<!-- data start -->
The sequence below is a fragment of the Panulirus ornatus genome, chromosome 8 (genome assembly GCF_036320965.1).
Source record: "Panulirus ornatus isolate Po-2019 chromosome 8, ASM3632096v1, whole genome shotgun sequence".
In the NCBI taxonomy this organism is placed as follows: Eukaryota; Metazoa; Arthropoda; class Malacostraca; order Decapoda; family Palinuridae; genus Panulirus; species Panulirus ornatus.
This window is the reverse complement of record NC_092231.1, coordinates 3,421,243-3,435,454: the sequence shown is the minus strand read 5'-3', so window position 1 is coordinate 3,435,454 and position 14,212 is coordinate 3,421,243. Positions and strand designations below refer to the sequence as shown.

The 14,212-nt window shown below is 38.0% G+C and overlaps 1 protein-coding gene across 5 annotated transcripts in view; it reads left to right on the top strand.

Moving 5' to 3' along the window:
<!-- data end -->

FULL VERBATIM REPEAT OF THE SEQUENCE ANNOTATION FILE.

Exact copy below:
The sequence below is a fragment of the Panulirus ornatus genome, chromosome 8 (genome assembly GCF_036320965.1).
Source record: "Panulirus ornatus isolate Po-2019 chromosome 8, ASM3632096v1, whole genome shotgun sequence".
In the NCBI taxonomy this organism is placed as follows: Eukaryota; Metazoa; Arthropoda; class Malacostraca; order Decapoda; family Palinuridae; genus Panulirus; species Panulirus ornatus.
This window is the reverse complement of record NC_092231.1, coordinates 3,421,243-3,435,454: the sequence shown is the minus strand read 5'-3', so window position 1 is coordinate 3,435,454 and position 14,212 is coordinate 3,421,243. Positions and strand designations below refer to the sequence as shown.

The 14,212-nt window shown below is 38.0% G+C and overlaps 1 protein-coding gene across 5 annotated transcripts in view; it reads left to right on the top strand.

Moving 5' to 3' along the window: